Science Fair Project Encyclopedia
The Rt Hon. Harold Wilson
|First term||October 16, 1964 - June 19, 1970|
|Preceded by||Alec Douglas-Home|
|Succeeded by||Edward Heath|
|Second term||March 4, 1974 - April 5, 1976|
|Preceded by||Edward Heath|
|Succeeded by||James Callaghan|
|Date of birth||March 11 1916|
|Place of birth||Huddersfield, Yorkshire|
|Date of death||May 24, 1995|
|Place of death||London|
|Retirement honours:||Knighthood of the Garter|
Life Barony (Wilson of Rievaulx)
James Harold Wilson, Baron Wilson of Rievaulx, KG, OBE, PC (March 11, 1916 – May 24, 1995) was one of the more successful Labour Prime Ministers of the United Kingdom and a 1960s icon. Wilson is regarded by many as probably one of the more intellectual politicians of the century.
Birth and Early Life
Wilson was born in Huddersfield in 1916, an almost exact contemporary of his great rival, Edward Heath. He came from a political family, his father Herbert having been active in the Liberal Party and then joined the Labour Party. When Harold was eight he visited London and was photographed standing on the doorstep of 10 Downing Street.
Wilson passed the 11-plus examination and won a scholarship to attend the local grammar school. His education was disrupted in 1931 when he contracted typhoid fever after drinking contaminated milk on a Scouts' outing and took months to recover. The next year his father, working as an industrial chemist, was made redundant and moved to the Wirral to find work. Wilson attended the sixth form at the local grammar schol, Wirral Grammar School for Boys, where he became head boy. Wilson did well at school and won a scholarship to study history at Jesus College, Oxford from 1934.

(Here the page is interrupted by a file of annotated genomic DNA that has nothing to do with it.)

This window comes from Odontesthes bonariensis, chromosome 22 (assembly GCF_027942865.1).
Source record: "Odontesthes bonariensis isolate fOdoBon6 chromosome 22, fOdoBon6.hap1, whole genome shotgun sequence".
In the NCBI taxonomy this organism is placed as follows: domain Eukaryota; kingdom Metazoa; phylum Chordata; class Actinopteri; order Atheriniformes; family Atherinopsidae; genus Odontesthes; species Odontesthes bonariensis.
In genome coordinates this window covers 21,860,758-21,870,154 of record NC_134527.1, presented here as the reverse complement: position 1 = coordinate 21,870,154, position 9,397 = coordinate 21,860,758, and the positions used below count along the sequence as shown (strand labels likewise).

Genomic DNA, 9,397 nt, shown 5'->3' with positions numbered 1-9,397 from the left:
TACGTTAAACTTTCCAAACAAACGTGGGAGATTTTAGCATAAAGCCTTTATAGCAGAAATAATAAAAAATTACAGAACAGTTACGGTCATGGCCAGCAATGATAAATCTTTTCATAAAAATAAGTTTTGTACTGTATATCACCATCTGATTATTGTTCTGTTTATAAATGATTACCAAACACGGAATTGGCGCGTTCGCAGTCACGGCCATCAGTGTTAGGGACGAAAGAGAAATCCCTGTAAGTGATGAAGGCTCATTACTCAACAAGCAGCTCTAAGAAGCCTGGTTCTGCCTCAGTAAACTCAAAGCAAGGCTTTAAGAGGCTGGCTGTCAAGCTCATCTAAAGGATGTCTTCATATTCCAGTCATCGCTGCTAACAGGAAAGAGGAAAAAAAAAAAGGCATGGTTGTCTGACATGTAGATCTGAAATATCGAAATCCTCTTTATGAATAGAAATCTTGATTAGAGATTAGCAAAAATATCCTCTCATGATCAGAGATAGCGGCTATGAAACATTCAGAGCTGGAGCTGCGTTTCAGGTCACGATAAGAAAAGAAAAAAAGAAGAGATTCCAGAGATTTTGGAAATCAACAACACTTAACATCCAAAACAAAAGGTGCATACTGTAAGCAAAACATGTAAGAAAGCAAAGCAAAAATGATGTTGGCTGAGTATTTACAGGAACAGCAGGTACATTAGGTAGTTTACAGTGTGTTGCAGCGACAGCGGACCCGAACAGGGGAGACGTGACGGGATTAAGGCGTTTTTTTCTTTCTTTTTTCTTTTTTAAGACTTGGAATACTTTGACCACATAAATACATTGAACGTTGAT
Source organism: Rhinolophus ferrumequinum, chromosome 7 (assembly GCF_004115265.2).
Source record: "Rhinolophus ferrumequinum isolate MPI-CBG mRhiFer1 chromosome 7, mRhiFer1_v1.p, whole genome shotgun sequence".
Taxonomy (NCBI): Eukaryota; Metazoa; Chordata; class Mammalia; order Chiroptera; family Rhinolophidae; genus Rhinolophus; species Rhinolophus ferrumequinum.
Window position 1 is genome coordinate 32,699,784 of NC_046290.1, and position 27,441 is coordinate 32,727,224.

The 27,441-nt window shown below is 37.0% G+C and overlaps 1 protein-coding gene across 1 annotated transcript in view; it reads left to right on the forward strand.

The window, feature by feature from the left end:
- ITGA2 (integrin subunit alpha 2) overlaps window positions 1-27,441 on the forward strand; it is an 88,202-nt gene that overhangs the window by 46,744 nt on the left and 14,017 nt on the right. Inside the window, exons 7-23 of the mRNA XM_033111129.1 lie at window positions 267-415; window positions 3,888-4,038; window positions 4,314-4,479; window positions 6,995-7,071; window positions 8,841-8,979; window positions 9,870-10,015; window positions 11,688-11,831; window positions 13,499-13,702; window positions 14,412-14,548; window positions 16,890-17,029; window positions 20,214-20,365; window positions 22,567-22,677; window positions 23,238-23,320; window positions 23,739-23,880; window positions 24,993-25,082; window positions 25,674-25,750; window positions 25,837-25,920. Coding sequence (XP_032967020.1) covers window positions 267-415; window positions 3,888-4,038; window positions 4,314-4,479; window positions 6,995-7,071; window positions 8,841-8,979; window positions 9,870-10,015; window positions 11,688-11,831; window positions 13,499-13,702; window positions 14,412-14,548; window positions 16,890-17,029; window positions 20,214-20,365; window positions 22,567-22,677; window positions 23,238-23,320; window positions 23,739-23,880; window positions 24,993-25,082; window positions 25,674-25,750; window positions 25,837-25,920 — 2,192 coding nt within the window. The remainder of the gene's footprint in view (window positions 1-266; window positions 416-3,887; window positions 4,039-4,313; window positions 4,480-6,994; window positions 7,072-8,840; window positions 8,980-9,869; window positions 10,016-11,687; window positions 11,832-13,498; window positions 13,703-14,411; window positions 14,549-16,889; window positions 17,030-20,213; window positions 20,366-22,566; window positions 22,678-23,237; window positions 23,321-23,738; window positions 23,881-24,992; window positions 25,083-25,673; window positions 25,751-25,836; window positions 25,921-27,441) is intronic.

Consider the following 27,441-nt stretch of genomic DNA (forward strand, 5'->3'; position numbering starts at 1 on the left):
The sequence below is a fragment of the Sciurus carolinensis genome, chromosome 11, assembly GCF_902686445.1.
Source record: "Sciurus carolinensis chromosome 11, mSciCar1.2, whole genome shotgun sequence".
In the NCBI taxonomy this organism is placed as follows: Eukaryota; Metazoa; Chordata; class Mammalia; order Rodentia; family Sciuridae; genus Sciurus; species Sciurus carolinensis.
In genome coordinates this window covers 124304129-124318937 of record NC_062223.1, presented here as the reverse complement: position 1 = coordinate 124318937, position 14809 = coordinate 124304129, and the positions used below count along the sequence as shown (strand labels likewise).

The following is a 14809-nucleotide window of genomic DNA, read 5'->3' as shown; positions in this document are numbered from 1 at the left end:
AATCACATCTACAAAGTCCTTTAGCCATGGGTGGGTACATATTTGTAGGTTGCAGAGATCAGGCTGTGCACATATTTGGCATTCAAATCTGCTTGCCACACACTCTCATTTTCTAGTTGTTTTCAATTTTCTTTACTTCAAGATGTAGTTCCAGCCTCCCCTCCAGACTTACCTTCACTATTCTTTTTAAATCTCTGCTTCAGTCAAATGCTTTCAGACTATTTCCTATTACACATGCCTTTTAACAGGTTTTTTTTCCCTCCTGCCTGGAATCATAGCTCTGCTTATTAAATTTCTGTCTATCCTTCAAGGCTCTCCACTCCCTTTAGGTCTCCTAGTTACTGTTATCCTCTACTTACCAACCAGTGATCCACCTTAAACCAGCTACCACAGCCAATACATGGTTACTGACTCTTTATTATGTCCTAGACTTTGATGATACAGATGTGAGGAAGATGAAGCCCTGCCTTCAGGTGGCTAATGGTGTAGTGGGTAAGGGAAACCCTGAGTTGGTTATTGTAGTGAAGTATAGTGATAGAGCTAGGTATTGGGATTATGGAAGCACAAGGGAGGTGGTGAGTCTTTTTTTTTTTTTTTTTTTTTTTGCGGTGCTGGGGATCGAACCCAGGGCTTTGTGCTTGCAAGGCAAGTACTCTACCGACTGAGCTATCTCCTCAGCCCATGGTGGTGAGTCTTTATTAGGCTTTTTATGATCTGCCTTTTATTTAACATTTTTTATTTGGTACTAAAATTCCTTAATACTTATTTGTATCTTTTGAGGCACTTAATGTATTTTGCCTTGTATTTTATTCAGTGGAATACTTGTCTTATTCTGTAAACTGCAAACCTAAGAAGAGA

At Oxford Wilson was moderately active in politics as a member of the Liberal Party but was later influenced by G. D. H. Cole to join the Labour Party After his first year, he changed his degree to philosophy, politics and economics, and he graduated with an outstanding first class degree. He continued in academe, becoming one of the youngest Oxford University dons of the century.
Wilson became research assistant to William Beveridge on unemployment and the trade cycle while lecturing on e–conomics at New College and economic history at University College. On the outbreak of World War II he volunteered for service but was classed as a specialist and moved into the Civil Service instead. Most of his war was spent as a statistician and economist for the coal industry.
As the war drew to an end, he began searching for a seat to fight at the impending general election. Eventually he was selected for Ormskirk, which was then held by Stephen King-Hall . Wilson accidentally agreed to be adopted as the candidate immediately rather than delay until the election was called, and was therefore compelled to resign from the Civil Service. He used the time in between to write 'A New Deal for Coal' which used his wartime experience to argue for nationalization of the coal mines on the basis of improved efficiency.
In the 1945 general election, Wilson won his seat in line with the Labour landslide. To his surprise he was immediately appointed to the Government as Parliamentary Secretary to the Ministry of Works. Two years later he became Secretary for Overseas Trade, in which capacity he made several trips to the Soviet Union to negotiate supplies. Opponents would later class these trips as suspicious.
On October 14, 1947, Wilson was appointed President of the Board of Trade and became the youngest member of the Cabinet in the 20th century. He took a lead in abolishing some of the wartime rationing, which he referred to as a "bonfire of controls". In the general election of 1950, his constituency was altered and he was narrowly elected for the new seat of Huyton.
Wilson was becoming known as a left-winger and joined Aneurin Bevan in resigning from the government in April 1951 in protest at the introduction of NHS medical charges in order to meet the financial demands imposed on the budget by the Korean War. After the Labour Party lost the general election later that year, he was made Chairman of Bevan's "Keep Left" group, but shortly thereafter he distanced himself from Bevan. By coincidence, it was Bevan's further resignation from the Shadow Cabinet in 1954 that put him back on the front bench.